The definition of sin is, “an offense against religious or moral law.”   More specifically, it is a transgression against the law of God.  And the law of God tells us not to hate, lie, steal, lust — the list goes on and on.  So, if we’ve ever done these things, then we have committed sin.  How many of us can honestly say that we’ve never sinned?

“So, what’s the big deal about sin?,” some reading this may be asking.  Well, for one, it separates us from God who resides in a place called Heaven.  And that’s a REALLY big deal if you consider the consequences of not getting things right with Him before we leave this earth.  Need I say more?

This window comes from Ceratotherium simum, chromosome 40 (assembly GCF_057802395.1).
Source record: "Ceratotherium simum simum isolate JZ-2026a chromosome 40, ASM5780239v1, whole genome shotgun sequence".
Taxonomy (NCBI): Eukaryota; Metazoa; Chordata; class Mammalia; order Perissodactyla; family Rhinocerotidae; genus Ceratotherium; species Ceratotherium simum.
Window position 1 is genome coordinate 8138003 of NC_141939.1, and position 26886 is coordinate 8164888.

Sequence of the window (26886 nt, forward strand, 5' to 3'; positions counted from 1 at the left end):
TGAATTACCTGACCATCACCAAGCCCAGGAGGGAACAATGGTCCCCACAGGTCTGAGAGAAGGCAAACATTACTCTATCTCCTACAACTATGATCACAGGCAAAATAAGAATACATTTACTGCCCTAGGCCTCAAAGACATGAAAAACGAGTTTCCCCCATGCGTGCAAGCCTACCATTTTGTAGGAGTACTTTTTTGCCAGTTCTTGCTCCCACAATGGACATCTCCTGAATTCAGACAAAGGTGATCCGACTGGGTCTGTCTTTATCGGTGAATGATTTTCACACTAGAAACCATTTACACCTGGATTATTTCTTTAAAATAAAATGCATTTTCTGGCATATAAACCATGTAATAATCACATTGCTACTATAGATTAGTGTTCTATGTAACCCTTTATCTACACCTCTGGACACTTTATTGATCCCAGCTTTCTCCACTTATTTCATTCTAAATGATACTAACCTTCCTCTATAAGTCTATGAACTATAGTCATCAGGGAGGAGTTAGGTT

But the good news is that God provided a way for us to overcome this dilemma that we find ourselves in.  He sent His son, Jesus Christ, to this earth to pay the penalty of death for our sins.  Only through us accepting what He did on the cross can our hearts be cleansed and we, ourselves, be purified from sin.

Even if you’re having trouble believing this message to be true, why not at least prove to yourself once and for all whether it is or not.  What can it hurt?  A hundred years from now, all who are reading this will know for sure if this is right or wrong.  If it’s wrong, you have nothing to worry about.  But if it’s right… 

Just something to think about…

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Related post:  None of Us are Promised Tomorrow


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Adonai! Adonai!
Every knee will bow to You Lord Most High!
Adonai! Adonai!
You alone are God; Every tongue will cry,

ADONAI!